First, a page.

17. The method of claim 16, wherein securing the lead anchor to patient tissue in proximity to the lead anchor using at least one staple comprises passing a portion of the staple through a staple eyelet of a staple tab extending from an outer surface of the lead anchor.
18. The method of claim 17, wherein passing a portion of the staple through a staple eyelet of a staple tab extending from an outer surface of the lead anchor comprises passing the portion of the staple through a mesh matrix disposed over the staple eyelet.
19. A lead anchor comprising: a body having an outer surface, a top end, a front side, a first end, and a second end opposite to the first end, the body defining a lead lumen having a first opening in the first end and a second opening in the second end, wherein the lead lumen is configured and arranged to receive a portion of a lead, and a transverse lumen extending from the top end of the body and intersecting the lead lumen; 28 WO 2013/142616 PCT/US2013/033180 an exterior member disposed around at least a portion of the body, the exterior member being formed of a biocompatible material; a fastener disposed in the transverse lumen, the fastener configured and arranged for fastening the lead to the lead anchor by deforming a portion of the lead; and at least one staple tab extending from the lead anchor, the at least one staple tab configured and arranged for receiving at least one staple to staple the lead anchor to patient tissue.
20. A lead anchor comprising: a body having an outer surface, a top end, a front side, an elongated, tapered first end, and a second end opposite to the first end, the body defining a lead lumen having a first opening in the first end and a second opening in the second end, wherein the lead lumen is configured and arranged to receive a portion of a lead, and a transverse lumen extending from the top end of the body and intersecting the lead lumen; an exterior member disposed around at least a portion of the body, the exterior member being formed of a biocompatible material; and a fastener disposed in the transverse lumen, the fastener configured and arranged for fastening the lead to the lead anchor by deforming a portion of the lead; and at least one ridge disposed on the elongated, tapered first end, the at least one ridge having a diameter that tapers as the at least one ridge extends away from the second end of the lead anchor. 29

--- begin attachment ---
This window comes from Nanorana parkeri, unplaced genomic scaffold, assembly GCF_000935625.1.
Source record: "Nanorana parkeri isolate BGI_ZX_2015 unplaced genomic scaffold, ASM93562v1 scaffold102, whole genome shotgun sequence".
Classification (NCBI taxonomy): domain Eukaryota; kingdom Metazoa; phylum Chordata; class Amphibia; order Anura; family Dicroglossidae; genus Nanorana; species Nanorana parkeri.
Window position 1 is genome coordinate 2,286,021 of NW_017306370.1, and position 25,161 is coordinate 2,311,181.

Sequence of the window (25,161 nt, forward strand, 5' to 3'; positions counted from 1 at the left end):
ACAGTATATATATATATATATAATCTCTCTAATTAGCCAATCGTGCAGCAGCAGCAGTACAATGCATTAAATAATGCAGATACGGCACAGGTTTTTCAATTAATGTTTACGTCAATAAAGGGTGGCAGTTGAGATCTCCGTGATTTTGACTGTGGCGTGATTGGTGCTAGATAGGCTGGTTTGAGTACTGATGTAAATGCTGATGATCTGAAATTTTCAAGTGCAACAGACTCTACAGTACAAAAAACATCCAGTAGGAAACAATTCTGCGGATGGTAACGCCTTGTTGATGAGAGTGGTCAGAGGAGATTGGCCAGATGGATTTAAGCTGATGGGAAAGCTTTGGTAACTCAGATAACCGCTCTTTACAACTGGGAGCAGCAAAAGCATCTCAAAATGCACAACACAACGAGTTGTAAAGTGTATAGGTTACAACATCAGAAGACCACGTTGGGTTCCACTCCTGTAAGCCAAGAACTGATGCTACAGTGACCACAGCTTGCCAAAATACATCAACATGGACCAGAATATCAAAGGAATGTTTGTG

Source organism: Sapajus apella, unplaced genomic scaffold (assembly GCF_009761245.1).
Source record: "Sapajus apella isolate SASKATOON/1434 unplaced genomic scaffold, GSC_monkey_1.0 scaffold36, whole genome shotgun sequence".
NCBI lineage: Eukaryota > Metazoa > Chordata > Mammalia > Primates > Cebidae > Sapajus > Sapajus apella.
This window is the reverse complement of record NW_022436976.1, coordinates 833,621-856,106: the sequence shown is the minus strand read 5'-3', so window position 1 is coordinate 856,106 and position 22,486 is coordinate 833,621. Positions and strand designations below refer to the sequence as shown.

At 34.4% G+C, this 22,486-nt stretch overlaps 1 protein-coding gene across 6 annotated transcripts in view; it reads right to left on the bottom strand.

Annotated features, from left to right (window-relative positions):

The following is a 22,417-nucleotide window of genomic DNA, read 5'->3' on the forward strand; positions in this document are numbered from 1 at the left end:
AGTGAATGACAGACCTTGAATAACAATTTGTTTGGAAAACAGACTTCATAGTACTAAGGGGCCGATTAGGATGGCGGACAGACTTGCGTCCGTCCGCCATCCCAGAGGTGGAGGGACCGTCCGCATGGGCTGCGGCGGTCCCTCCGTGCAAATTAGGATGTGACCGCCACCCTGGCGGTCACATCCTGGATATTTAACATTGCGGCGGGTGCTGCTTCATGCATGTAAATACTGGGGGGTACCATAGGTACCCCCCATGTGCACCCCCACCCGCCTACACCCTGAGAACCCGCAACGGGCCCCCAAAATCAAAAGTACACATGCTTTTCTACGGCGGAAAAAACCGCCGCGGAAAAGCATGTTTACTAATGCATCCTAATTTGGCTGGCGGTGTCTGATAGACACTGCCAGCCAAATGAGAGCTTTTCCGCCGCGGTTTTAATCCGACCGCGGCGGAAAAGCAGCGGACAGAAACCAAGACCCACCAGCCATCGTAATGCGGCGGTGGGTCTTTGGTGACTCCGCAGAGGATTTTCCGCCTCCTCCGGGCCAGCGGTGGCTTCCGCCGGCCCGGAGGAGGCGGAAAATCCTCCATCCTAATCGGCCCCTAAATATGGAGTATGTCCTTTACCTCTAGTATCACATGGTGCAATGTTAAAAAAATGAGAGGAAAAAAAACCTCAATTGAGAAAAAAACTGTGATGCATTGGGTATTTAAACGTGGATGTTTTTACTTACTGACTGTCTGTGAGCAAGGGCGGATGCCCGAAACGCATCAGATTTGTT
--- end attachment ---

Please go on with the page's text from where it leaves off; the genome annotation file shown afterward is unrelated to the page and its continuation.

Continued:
AU2013235120A 2009-04-27 2013-03-20 Torque lock anchor and methods and devices using the anchor Abandoned AU2013235120A1 (en)

Priority Applications (3)

Application Number Priority Date Filing Date Title
US13/427,679 US20120185027A1 (en) 2009-04-27 2012-03-22 Torque lock anchor and methods and devices using the anchor
US13/427,679 2012-03-22
PCT/US2013/033180 WO2013142616A2 (en) 2012-03-22 2013-03-20 Torque lock anchor and methods and devices using the anchor

Applications Claiming Priority (1)

Application Number Priority Date Filing Date Title
AU2016200306A AU2016200306B2 (en) 2012-03-22 2016-01-20 Torque lock anchor and methods and devices using the anchor

Related Child Applications (1)

Application Number Title Priority Date Filing Date
AU2016200306A Division AU2016200306B2 (en) 2009-04-27 2016-01-20 Torque lock anchor and methods and devices using the anchor

Publications (1)

Publication Number Publication Date
AU2013235120A1 true AU2013235120A1 (en) 2014-10-02

Family

ID=48048267

Family Applications (2)

Application Number Title Priority Date Filing Date
AU2013235120A Abandoned AU2013235120A1 (en) 2009-04-27 2013-03-20 Torque lock anchor and methods and devices using the anchor
AU2016200306A Active AU2016200306B2 (en) 2009-04-27 2016-01-20 Torque lock anchor and methods and devices using the anchor

Family Applications After (1)

Application Number Title Priority Date Filing Date
AU2016200306A Active AU2016200306B2 (en) 2009-04-27 2016-01-20 Torque lock anchor and methods and devices using the anchor

Country Status (5)

Country Link
EP (1) EP2827941B1 (en)
JP (1) JP2015510834A (en)
AU (2) AU2013235120A1 (en)
ES (1) ES2589879T3 (en)
WO (1) WO2013142616A2 (en)

Families Citing this family (1)

* Cited by examiner, † Cited by third party
Publication number Priority date Publication date Assignee Title
EP3421079A1 (en) * 2017-06-30 2019-01-02 GTX medical B.V. A lead for neuromodulation